Penn State scandal: Joe Paterno vs. Louis Freeh
Penn State football coach Joe Paterno defended the program's integrity in a letter saying that Jerry Sandusky's sexual abuse of boys was not a "football scandal." Ex-FBI chief Louis Freeh releases his findings into Penn State's role in the case today.
(Page 2 of 2)
Penn Staters for Responsible Stewardship, an alumni watchdog group that has been highly critical of the school's board of trustees, issued a 95-point checklist of issues it said it expects to be covered in Freeh's report "in order for it to be considered a credible, valid summary of the case."Skip to next paragraph
Subscribe Today to the Monitor
Lawyers for the young men who testified against Sandusky, and others planning lawsuits, will be reading the findings for what it might mean regarding civil litigation.
Joel Feller, part of a legal team that represents several victims in the case, including three who testified against Sandusky, said Wednesday he will look for clues about "who knew what and when."
"I think the Freeh report will be a good starting point to allow the plaintiffs' lawyers to determine who the key people are and what information they had," he said. "An important part of that is to figure out when they knew it, and more importantly why appropriate steps were not taken to stop this ongoing conduct of Sandusky."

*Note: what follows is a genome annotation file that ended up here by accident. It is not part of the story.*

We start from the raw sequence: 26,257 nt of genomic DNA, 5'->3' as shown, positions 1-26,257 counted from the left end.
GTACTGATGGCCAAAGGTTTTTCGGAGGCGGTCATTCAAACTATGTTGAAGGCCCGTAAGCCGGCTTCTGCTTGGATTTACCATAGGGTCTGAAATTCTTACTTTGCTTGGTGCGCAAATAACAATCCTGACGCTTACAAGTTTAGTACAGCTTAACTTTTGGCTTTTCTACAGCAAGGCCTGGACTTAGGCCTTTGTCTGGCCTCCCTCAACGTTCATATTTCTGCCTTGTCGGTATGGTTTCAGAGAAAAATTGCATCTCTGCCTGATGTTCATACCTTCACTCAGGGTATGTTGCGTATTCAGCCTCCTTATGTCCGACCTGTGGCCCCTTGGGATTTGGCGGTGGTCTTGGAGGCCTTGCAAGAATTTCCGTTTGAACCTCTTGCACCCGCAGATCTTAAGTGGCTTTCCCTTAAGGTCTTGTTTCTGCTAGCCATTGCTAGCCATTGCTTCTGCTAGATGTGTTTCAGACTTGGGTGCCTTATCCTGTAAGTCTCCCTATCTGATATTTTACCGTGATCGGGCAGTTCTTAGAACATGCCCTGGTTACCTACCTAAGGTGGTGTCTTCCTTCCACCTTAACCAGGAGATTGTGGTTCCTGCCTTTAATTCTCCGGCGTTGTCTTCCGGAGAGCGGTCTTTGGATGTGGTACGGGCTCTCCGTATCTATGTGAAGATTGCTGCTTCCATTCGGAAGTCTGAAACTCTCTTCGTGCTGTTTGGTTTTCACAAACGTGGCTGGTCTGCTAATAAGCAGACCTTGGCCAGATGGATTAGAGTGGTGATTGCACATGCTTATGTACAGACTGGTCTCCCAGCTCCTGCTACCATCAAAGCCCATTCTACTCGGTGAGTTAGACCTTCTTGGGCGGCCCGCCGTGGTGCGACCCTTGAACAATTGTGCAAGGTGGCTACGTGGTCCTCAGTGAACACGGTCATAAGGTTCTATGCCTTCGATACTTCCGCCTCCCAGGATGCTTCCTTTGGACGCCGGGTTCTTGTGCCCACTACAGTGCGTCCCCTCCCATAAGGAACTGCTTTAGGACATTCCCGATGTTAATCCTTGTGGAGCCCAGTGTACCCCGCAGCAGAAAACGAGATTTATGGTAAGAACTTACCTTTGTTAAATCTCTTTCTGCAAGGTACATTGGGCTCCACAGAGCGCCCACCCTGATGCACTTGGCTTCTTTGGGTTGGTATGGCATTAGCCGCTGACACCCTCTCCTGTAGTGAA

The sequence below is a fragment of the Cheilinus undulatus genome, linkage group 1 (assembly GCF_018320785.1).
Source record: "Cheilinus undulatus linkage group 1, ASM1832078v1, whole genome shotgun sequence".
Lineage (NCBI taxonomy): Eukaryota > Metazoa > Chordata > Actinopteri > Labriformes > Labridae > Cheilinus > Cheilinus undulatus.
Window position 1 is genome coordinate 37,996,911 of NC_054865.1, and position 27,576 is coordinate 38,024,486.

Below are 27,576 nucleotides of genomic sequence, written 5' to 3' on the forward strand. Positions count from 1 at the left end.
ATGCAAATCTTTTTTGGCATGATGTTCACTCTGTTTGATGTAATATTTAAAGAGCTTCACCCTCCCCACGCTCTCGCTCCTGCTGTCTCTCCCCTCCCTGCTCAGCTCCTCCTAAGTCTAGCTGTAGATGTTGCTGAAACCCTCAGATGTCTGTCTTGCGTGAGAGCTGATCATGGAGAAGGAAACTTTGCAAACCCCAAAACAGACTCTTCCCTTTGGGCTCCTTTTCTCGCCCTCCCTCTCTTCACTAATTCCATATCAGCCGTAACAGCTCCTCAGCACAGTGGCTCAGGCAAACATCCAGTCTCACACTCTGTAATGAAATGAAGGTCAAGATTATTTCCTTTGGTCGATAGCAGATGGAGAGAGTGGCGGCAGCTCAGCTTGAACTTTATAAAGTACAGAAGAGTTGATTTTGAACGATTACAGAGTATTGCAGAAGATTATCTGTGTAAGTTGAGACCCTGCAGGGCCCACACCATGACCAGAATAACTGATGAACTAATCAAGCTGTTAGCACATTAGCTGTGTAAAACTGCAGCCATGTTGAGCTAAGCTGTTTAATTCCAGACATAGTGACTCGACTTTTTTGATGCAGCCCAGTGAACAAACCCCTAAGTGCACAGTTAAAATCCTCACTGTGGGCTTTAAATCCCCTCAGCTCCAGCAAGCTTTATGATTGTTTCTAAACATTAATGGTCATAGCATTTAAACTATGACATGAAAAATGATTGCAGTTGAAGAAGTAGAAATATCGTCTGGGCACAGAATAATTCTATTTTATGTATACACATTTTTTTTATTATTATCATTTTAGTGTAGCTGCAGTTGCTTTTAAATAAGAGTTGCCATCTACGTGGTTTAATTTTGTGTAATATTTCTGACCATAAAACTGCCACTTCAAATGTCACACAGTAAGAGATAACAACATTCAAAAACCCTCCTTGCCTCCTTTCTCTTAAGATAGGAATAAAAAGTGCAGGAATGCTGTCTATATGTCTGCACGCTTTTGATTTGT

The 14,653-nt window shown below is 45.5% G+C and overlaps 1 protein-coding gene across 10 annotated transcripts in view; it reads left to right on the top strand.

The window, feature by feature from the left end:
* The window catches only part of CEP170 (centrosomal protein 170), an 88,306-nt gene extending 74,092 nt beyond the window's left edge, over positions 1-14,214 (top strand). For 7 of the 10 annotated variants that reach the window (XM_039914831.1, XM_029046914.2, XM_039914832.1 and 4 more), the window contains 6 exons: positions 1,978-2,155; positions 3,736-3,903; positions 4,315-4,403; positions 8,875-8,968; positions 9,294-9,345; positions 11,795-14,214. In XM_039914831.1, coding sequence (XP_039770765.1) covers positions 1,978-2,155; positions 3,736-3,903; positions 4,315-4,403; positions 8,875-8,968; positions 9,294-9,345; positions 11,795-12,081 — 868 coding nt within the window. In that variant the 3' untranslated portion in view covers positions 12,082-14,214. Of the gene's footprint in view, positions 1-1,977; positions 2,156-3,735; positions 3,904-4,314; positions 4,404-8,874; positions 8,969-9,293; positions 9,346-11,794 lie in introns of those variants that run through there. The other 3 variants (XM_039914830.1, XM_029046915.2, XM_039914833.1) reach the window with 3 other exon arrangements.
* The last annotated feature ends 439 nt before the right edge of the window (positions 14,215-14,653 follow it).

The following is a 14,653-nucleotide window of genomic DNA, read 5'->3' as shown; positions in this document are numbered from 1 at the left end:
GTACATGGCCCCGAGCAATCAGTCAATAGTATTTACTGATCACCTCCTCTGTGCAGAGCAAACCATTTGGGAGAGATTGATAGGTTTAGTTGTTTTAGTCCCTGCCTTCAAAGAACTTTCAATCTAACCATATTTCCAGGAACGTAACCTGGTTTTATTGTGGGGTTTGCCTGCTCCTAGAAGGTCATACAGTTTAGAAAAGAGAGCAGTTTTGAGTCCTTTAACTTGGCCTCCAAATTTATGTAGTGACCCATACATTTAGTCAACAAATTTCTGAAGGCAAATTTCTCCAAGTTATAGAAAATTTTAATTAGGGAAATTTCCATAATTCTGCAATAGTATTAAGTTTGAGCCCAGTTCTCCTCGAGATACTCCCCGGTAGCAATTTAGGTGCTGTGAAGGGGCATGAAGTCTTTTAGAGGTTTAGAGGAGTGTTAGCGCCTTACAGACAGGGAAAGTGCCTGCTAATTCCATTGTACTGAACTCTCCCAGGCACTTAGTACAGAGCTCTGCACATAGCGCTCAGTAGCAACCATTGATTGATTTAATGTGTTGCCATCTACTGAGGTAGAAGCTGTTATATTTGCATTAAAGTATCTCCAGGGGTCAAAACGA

The Freeh report is expected to delve deeply into the handling of a 2001 report from Mike McQueary, a graduate assistant who told Paterno he had saw Sandusky with a young boy in the football team shower. Paterno, in turn, alerted athletic director Tim Curley, who investigated the report along with Gary Schultz, a university vice president who oversaw the campus police department. Curley and Schultz ultimately decided not to alert law enforcement or child welfare authorities.
Curley, who's on leave, and the now-retired Schultz, are awaiting trial on charges they lied to a grand jury investigating Sandusky and failed to report the McQueary complaint to civil authorities as required.
After a 50-minute meeting in Harrisburg with the judge overseeing their case, Schultz's lawyer said Wednesday he won't be among those who call up the Freeh report the minute it is posted.
Heavy website traffic could make it difficult for people to access the Freeh report, but experts say good planning will usually avoid such "flash crowd" crashes.
"To a certain extent, flash crowds are a fact of life in a news-media-driven world," said Carlos Morales, vice president at Massachusetts-based Arbor Networks, a company that provides network security and monitoring software.
The NCAA, meanwhile, said Wednesday that it will decide on whether to take action at the "appropriate time." The governing body said it has already been collecting information from Freeh's probe, and that Penn State will have to formally respond to questions from NCAA President Mark Emmert after Freeh reveals his findings.
The NCAA is reviewing how Penn State exerted "institutional control" in relation to the Sandusky matter, and whether university officials complied with policies that pertain to honesty and ethical conduct. The NCAA could open a more formal investigation that may expose Penn State to sanctions.
Scolforo reported from Harrisburg, Pa. Associated Press writer Michael Rubinkam contributed to this report.
Copyright 2012 The Associated Press.